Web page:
The Psychology of Trading Goalkeepers: Good For The Head, Bad For The Heart?

The recent dividend announcement by Football Index added a new (and for many, unexpected) dimension to our trading: goalkeepers.

With the flick of a switch, their value changed dramatically. This blog looks at the psychology of trading goalkeepers and will explore why holding them in your portfolio will be quite a different experience to that of outfield players.

The Positives – Why Your Head Will Logically Say We Should Buy Goalkeepers

Thinking rationally and clinically, goalkeepers appear a good bet. They stand a higher likelihood of winning dividends due to the following three reasons:

1.     Length of Career

Goalkeepers tend to play longer and retire later than outfield players. Anecdotally, we know this is true (out of four players to feature in 5 world cup squads, two of them are goalkeepers).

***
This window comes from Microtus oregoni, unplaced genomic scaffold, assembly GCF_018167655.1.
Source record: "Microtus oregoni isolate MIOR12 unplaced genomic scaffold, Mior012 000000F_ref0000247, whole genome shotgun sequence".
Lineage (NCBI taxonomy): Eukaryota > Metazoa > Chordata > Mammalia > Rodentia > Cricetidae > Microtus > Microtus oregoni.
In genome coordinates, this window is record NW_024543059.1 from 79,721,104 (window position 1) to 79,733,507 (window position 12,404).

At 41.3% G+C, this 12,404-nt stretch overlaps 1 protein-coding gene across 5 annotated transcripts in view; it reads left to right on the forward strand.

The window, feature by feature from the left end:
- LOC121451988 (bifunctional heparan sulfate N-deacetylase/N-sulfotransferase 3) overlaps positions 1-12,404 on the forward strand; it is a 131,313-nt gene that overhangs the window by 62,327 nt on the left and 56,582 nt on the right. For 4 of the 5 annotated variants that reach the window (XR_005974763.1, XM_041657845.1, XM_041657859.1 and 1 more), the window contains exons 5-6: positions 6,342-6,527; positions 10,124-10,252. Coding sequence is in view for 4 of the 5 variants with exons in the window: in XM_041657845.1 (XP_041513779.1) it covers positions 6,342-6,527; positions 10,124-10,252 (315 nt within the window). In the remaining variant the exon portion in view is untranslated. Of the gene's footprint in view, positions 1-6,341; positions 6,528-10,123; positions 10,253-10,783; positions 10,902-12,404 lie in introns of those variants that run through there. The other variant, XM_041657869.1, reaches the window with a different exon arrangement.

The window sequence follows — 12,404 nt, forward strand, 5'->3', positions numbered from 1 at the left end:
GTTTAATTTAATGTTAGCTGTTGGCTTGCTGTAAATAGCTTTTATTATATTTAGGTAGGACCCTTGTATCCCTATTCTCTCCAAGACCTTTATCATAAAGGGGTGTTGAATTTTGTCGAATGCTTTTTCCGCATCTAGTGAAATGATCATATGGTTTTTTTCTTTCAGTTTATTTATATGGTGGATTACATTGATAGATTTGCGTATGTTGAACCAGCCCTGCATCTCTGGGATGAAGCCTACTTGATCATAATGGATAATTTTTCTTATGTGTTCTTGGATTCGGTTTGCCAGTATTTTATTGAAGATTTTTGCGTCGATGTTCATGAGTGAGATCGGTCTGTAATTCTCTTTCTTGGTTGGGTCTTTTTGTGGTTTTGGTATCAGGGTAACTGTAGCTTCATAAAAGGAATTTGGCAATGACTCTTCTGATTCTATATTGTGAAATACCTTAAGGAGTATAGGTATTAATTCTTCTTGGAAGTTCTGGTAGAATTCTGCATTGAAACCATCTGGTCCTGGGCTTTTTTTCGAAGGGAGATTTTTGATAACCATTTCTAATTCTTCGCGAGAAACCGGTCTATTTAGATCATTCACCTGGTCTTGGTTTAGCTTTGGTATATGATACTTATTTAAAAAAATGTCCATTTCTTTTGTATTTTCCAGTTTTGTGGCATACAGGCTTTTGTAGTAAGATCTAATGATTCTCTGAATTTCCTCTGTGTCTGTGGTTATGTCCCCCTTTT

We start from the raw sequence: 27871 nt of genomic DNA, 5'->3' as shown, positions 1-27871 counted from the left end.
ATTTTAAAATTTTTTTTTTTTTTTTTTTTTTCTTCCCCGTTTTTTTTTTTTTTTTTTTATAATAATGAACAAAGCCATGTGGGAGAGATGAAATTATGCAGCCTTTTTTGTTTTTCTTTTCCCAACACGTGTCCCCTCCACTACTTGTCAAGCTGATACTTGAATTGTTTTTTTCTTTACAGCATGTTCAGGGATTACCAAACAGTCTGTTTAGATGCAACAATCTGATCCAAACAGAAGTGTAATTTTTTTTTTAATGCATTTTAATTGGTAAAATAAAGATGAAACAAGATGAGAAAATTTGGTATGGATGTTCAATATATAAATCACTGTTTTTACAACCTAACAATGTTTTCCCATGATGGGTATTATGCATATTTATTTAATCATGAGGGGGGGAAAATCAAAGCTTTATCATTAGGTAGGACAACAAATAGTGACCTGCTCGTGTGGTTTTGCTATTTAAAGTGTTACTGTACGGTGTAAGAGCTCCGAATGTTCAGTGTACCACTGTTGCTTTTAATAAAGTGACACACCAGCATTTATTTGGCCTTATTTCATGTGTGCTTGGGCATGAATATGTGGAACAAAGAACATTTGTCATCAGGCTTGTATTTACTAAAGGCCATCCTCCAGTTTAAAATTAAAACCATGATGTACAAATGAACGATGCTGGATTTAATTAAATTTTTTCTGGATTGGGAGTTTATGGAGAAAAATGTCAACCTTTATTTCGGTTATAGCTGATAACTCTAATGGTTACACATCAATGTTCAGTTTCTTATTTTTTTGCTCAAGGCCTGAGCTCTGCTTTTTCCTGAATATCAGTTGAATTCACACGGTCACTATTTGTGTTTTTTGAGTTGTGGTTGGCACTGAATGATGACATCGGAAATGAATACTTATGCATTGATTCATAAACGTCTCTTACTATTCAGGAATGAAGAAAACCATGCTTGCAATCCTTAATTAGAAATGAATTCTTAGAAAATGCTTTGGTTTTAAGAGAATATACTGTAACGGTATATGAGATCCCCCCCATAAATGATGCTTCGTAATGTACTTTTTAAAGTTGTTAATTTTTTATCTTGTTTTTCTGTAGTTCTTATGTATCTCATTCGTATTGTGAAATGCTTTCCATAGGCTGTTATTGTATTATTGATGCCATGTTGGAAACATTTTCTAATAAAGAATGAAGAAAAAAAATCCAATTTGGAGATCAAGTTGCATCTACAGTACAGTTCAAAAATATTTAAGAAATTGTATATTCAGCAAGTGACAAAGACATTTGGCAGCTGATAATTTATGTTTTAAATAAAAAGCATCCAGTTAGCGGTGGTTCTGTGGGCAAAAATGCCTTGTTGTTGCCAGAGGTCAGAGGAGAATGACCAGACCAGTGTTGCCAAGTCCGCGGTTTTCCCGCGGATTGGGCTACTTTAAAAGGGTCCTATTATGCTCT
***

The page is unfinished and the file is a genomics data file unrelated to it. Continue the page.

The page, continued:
Likewise, a recent research paper found that strikers in PB leagues peak at 25, with midfielders peaking between 25-27. As for goalkeepers (and curiously centre backs), this researcher stated that “their peak performance can be maintained longer, until an age of about 31 years age”. Essentially, they play for longer, maintain their peak  over more time and retire later.

To put that into context, that means to think of goalkeepers age relative to outfield players, you can minus up to 5 years. So for example, Donnarumma at AC Milan winning dividends this season age 21, is the equivalent of a 16-year-old  outfield player doing so.

2.     Available for selection

A rather fascinating study found that goalkeepers suffer less injuries than outfield players. Curiously, the level of injury occurring on matchday is similar, with the difference occurring due to them being less likely to get injured in training.

This means that the likes of Ederson, Alisson and Neur are all more likely to be available for selection then their outfield team-mates. Add to the fact that goalkeepers are less likely to be subbed for tactical reasons, their expected time on the pitch is likely to be higher